The accuracy of the box blade with the GPS system has proven more than adequate for Shane Thomas Construction. It is within half of a tenth of a foot. "That is within any tolerance that I have seen," says Thomas. It also saves valuable time during finish grading since you're not moving the material twice. "Your finish time is cut in half."
The price of entry for 3D systems can be intimidating. "The initial investment is pretty high," Thomas admits.
But you have to take into account the grade setter you may be currently employing. If this person isn't bogged down with staking, he or she can be utilized elsewhere. "You can free up a grade setter to do other tasks," says Thomas. "I have one there, usually running other equipment. You eliminate the staking."
It's also not necessary to immediately run out and purchase a system. "You can rent the systems, too. That's what I did," recalls Thomas. "I rented it a bunch of times, and [Topcon] gave me a good deal on the one that I am running."
If you don't need to grade complex 3D profiles, 2D laser-based systems promise a rapid return. "When grade control systems for box blades and other landscaping tools are implemented, it eliminates the 'guessing' factor in terms of where finished grade is. [This increases] the efficiency and productivity of the skilled and unskilled operator, machine and process," says Baker.
"As these systems put the grade information on the machine with the operator, the time and cost of a grade checker is greatly reduced," he adds. "With the time, material and man-hour savings, it is conceivable to cover the costs of a new system on the first job."
Swapping between equipment
Unlike a production-based finishing tool such as a motor grader, the ability to move grade control systems around is important with attachments to maximize utilization. "For towed implements, quick and easy attachment to the tractor is a major consideration for cabling and hydraulic fittings," says Calvird. "Compact panel and sensor designs are needed to make moving from machine to machine simple."
According to Highfill, the Topcon GPS system can be easily swapped between different grading tools, so it is always on the proper tool for the given application. And once the system has been purchased for your production machines, it doesn't require much additional investment to be adapted to attachments.
"You have the versatility of swapping the control box, antenna and receiver. It is very simple," he says. "You can take a system off a dozer or a motor grader and put it on the box blade."
For example, you might use a GPS grade control system on a dozer for bulk earthmoving, then move it to a motor grader for finish work. "Then you swap that onto the box blade to be able to do the corners of a parking lot or for sub grade," says Highfill. "After the job is done, you can do landscaping in between the curbs or in the median of a freeway."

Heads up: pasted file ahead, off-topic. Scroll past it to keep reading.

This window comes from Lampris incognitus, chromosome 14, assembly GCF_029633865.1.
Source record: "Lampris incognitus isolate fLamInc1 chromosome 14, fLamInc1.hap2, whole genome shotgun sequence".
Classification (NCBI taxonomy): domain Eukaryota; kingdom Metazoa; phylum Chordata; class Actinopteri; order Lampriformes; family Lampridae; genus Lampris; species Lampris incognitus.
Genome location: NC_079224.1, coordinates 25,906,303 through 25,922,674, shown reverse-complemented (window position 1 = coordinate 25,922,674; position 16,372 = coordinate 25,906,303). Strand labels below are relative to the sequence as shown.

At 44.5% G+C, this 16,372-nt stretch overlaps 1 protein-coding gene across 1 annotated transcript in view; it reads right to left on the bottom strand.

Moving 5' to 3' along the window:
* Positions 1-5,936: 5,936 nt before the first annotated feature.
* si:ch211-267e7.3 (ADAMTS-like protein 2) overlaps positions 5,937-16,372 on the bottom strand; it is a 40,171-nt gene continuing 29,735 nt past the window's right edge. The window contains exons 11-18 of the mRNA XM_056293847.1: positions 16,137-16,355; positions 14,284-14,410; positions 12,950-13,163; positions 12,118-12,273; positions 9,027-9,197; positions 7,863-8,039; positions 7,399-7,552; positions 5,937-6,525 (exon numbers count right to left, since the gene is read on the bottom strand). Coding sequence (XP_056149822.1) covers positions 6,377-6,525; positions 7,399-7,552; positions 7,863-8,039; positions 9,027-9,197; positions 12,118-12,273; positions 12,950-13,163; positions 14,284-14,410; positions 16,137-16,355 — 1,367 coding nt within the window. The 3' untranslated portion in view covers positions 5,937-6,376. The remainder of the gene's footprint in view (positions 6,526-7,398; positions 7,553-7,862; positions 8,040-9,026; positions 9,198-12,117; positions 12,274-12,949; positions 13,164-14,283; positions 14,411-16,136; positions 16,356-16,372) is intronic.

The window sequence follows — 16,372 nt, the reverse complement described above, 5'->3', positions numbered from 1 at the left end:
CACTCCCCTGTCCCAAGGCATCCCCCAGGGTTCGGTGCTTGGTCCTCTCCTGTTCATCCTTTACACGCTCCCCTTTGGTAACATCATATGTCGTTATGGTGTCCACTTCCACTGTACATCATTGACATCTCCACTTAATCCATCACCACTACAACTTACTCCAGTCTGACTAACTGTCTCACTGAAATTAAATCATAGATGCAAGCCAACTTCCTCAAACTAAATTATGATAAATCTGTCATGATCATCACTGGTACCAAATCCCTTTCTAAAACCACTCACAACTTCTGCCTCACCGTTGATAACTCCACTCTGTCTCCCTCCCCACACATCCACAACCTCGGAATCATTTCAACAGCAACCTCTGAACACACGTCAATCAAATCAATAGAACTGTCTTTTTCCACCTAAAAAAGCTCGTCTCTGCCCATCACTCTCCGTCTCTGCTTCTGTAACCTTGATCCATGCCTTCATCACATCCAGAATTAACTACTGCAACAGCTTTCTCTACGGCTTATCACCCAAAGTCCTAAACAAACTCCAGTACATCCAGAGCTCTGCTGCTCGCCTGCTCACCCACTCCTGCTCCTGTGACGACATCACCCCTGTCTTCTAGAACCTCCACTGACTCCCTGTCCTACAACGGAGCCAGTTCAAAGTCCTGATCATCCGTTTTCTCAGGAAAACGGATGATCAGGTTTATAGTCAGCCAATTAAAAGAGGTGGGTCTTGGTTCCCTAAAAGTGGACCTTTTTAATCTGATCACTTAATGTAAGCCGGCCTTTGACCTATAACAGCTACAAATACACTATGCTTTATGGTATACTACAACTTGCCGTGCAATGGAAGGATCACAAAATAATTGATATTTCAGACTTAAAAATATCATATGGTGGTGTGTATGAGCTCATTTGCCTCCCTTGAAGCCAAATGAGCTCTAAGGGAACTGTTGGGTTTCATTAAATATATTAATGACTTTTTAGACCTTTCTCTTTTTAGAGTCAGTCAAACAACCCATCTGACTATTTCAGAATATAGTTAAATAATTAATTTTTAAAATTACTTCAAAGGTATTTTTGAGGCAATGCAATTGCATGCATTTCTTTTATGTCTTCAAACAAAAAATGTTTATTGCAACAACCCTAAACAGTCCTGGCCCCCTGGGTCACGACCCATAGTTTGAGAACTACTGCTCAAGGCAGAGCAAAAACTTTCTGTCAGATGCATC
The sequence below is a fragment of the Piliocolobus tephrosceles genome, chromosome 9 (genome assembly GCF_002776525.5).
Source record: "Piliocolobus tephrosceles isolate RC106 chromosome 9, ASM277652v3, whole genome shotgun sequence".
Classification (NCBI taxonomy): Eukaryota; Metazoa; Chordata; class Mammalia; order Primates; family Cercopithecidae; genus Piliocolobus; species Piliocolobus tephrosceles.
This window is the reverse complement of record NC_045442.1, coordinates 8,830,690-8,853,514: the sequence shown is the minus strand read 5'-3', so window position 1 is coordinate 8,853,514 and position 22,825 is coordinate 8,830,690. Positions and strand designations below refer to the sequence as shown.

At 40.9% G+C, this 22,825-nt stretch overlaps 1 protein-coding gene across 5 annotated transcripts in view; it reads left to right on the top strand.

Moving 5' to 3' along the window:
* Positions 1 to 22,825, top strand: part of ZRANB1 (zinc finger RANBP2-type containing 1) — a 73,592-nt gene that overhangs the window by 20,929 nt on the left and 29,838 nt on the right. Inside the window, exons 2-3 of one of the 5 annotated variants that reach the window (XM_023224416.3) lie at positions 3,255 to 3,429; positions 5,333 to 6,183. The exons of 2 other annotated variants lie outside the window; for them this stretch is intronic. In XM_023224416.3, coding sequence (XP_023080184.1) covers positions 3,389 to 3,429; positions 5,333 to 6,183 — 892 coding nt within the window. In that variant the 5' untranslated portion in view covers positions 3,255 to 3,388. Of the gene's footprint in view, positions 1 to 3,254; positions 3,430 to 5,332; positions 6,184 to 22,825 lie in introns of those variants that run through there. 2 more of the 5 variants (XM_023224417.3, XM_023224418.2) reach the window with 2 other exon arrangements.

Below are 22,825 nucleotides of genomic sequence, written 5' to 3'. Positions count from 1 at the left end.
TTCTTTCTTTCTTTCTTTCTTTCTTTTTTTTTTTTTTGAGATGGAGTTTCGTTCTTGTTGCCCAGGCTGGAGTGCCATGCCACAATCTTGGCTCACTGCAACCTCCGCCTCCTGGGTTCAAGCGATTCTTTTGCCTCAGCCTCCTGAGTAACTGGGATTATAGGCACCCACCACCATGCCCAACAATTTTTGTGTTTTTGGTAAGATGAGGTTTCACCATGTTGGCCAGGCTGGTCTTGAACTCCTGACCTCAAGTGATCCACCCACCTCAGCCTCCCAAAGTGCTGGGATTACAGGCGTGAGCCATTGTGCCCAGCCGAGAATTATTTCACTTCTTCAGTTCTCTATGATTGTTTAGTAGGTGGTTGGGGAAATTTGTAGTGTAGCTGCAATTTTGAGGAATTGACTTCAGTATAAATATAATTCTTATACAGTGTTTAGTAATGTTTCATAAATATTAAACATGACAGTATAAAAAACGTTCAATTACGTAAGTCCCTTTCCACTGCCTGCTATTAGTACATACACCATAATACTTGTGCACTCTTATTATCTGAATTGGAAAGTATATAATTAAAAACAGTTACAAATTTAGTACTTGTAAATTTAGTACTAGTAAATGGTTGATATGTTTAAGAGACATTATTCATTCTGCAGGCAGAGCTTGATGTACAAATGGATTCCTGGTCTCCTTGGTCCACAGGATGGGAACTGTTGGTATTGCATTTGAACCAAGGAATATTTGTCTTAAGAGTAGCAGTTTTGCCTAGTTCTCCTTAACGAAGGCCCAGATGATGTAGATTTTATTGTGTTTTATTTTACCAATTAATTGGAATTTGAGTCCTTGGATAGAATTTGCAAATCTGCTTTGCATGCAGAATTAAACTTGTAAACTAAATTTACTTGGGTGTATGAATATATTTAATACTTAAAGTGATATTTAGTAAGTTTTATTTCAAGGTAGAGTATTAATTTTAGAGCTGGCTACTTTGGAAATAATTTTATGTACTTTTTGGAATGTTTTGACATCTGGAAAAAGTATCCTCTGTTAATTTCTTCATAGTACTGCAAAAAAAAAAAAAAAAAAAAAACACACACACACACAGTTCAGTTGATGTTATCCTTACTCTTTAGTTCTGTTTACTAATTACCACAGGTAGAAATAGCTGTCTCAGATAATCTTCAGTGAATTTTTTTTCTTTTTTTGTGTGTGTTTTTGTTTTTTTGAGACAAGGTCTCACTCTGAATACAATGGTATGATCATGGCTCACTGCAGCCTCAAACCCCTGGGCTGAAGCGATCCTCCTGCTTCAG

Shane Thomas Construction takes advantage of the portability of these systems. "I have taken it off [the box blade] and put it on my backhoe," says Thomas. "I put it on my dozer to rough in."
This eliminates any wasted time spent checking progress while rough grading. "You think you have it good, then you have to get off [the machine] and check it, especially if you are a small guy like me," says Thomas. "With the Topcon system, I just put it on there, dial in the section and I am done."
Ease of setup
Thomas says setup of the GPS grade control system is easy. Once it is hooked up, you simply need to calibrate it. "Basically, all you do is turn on the system," he says. "Then you have your grade setter set a benchmark."
For instance, Shane Thomas Construction often uses a manhole as a reference point. The elevation is painted on the manhole, then the box blade is lowered onto this known point and calibrated. "It takes about three minutes," says Thomas. "You dial it in, then just push a button."
A 2D laser-based systems offers even simpler setup and operation. Laser machine controls are typically used for these applications. "Although there are 3D systems that could be used for these applications and machines, the laser-based systems provide contractors with an economical and easy to set up and use solution for smaller machines," says Baker. "Rotating laser transmitters using hand-held receivers have been on construction jobsites since the '70s, so any possible drawbacks are understood and controlled."
The complexity of the 2D system hardware really depends on the chosen system. "Operator-controlled or 'display' systems use a machine-mounted laser receiver with red lights directing the user from above and below, and green on-grade lights directing the user as to which direction to move the blade or bucket to grade," says Baker. "These display systems are easily moved from machine to machine for a variety of applications. This is especially important for compact machines, which are used for both finish grading and general utility."
Automatic grade control systems take a little more initial setup. "Automatic blade control systems are currently more integrated than display systems and are a more challenging installation," says Baker. "The advent and implementation of EH (Electro-Hydraulics) is potentially enabling quicker and simpler installations."
Whether you chose a 3D or 2D solution, indicate lights or full automation, grade control can turn your attachment into a smarter tool. "Some of the key benefits," says Baker, "include consistently controlling materials at each level of elevation; managing costs better; reducing passes to grade and reducing/eliminating rework; and improving cost and time savings, which directly impact the bottom line."